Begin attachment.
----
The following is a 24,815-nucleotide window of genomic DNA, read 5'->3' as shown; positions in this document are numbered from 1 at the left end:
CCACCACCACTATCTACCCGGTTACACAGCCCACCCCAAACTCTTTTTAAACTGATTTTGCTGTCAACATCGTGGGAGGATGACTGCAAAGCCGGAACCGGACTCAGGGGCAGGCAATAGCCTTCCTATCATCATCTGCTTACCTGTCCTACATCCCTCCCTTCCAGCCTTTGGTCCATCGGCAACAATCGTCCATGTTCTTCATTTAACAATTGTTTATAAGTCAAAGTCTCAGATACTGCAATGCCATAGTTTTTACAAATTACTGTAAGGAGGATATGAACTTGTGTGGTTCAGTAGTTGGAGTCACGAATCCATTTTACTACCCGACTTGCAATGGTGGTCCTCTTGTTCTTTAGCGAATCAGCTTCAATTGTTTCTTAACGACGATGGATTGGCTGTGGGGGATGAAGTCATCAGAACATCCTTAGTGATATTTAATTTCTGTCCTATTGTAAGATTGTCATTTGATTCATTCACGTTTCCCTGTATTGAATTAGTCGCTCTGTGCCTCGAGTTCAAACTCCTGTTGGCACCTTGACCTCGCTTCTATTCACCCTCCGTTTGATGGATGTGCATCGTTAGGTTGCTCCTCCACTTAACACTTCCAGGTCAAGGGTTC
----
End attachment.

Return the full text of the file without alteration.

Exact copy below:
The following is a 24,815-nucleotide window of genomic DNA, read 5'->3' as shown; positions in this document are numbered from 1 at the left end:
CCACCACCACTATCTACCCGGTTACACAGCCCACCCCAAACTCTTTTTAAACTGATTTTGCTGTCAACATCGTGGGAGGATGACTGCAAAGCCGGAACCGGACTCAGGGGCAGGCAATAGCCTTCCTATCATCATCTGCTTACCTGTCCTACATCCCTCCCTTCCAGCCTTTGGTCCATCGGCAACAATCGTCCATGTTCTTCATTTAACAATTGTTTATAAGTCAAAGTCTCAGATACTGCAATGCCATAGTTTTTACAAATTACTGTAAGGAGGATATGAACTTGTGTGGTTCAGTAGTTGGAGTCACGAATCCATTTTACTACCCGACTTGCAATGGTGGTCCTCTTGTTCTTTAGCGAATCAGCTTCAATTGTTTCTTAACGACGATGGATTGGCTGTGGGGGATGAAGTCATCAGAACATCCTTAGTGATATTTAATTTCTGTCCTATTGTAAGATTGTCATTTGATTCATTCACGTTTCCCTGTATTGAATTAGTCGCTCTGTGCCTCGAGTTCAAACTCCTGTTGGCACCTTGACCTCGCTTCTATTCACCCTCCGTTTGATGGATGTGCATCGTTAGGTTGCTCCTCCACTTAACACTTCCAGGTCAAGGGTTC